But that isn't the case here.
 Originally Posted By: Ben99GT
And I have read reviews to the contrary. The new Taurus, while probably a well built car, is nothing more than a rebadged '500' that Ford couldn't sell well. and IIRC, reviews were not that great on it.
The new Taurus is a rebadged 500? Are you living in 2008? - http://www.autoblog.com/2009/06/22/first-drive-2010-ford-taurus-the-once-and-future-king/ - http://www.motortrend.com/roadtests/sedans/112_0909_2010_ford_taurus_sho_test/index.html - http://www.thetruthaboutcars.com/review-2010-ford-taurus/
 Originally Posted By: Ben99GT
TATA motors wouldn't be in the process of buying Jag out. Ford tried to put US ingenuity into a European market, and it hasn't worked so well, why do you think the other cars FORD builds (for EU market)are not made or even remotely 'copied' for sale in the US?
Are you kidding me? Ford of Europe is kicking [censored] and taking names and has been for years. Ford sold Jag/LR because there is no way Jag was going to continue it's short term success with a global economy slump. Their predictions were true and TaTa is paying for it now. LR was a money maker and Jag was close to it when Ford sold them. http://www.allamericanpatriots.com/48751...e-grow-in-april The rags over there love comparing the hot rodded Focus to BMWs.
 Originally Posted By: Ben99GT
The Sonata, and its 3.3 engine (designed/built in Alabama), were developed and tested in the US, for the US market.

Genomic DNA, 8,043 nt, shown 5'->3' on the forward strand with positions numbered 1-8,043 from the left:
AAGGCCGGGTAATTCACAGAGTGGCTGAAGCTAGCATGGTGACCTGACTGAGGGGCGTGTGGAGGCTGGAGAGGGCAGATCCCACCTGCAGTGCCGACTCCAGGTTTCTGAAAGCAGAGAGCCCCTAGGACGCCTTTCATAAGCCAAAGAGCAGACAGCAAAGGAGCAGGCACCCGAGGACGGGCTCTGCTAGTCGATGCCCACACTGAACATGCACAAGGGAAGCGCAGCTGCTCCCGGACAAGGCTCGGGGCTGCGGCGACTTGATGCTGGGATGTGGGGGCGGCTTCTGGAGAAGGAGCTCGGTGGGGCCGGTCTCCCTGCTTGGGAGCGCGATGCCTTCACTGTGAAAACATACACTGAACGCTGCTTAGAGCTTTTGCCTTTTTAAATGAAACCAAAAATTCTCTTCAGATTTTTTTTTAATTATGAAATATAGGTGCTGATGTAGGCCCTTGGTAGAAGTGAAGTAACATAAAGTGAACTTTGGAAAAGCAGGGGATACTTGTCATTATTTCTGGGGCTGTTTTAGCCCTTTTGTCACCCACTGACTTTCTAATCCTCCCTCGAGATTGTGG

Please provide evidence that the Lambda was designed in the US. I could find no evidence of it, but I did find this: http://auto-report.net/?p=2750 Namyang, Korea — Hyundai Motor Company's Powertrain R&D Center at Namyang has developed a new high-performance V6 Lambda (λ) RS (Rear wheel drive Sports) engine which will see its first application in the Genesis Coupe to be launched in Korea this month. Based on the highly successful Lambda first introduced in 2004, the RS edition features several key modifications which have raised power to a maximum of 310 ps @ 6300 rpm (310 hp for US Market) and peak torque to 36.8 kg/m @ 4700 rpm. You need to lay off of the half-truths and misinformation if you want to continue this discussion. I refuse to spend all of my time correcting misinformation as opposed to the "debate" at hand.
 
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 Originally Posted By: Ben99GT
You need to lay off of the half-truths and misinformation if you want to continue this discussion. I refuse to spend all of my time correcting misinformation as opposed to the "debate" at hand.
Half truths? if you did more internet searching you would find the following: http://74.125.47.132/search?q=cache:MtBZ...n&ct=clnk&gl=us Discontinuation See Wikinews article: Ford Taurus to be revived The restyled Five Hundred sedan, which was first shown at the 2007 Detroit Auto Show was renamed as the Taurus for the 2008 model year. The rebadging announcement was made at the 2007 Chicago Auto Show, and Ford employees hastily removed the badging from a Five Hundred on a rotating stand, and replaced it with Taurus badging.[citation needed] The Ford Freestyle was also discontinued, in favor of the 2008 Ford Taurus X, which is a facelifted revision of the Freestyle. The updated Five Hundred / Taurus included an upgraded 263 hp (196 kW) 3.5 L V6, replacing the 203 hp (151 kW) 3.0 L V6 for the 2008 model year, along with new front and rear styling. The CVT transmission, used with the AWD powertrain, is replaced by the standard 6-speed. The Mercury Montego was renamed as the Sable as well. While this maybe an older article, my point still stands, as the new taurus is simply a 2010 version of what the freestyle/500 would have been. Simply rebadged. And this article: http://www.fordtaurus.net/specs/2008-ford-taurus-specifications.php shows the 2010 Taurus with the same drivetrain as the 2008 "rebadged" taurus/500. While I am not living in 2008, apparently Ford still is... AS I said, rebadged 500. Same drivetrain, newer sheetmetal.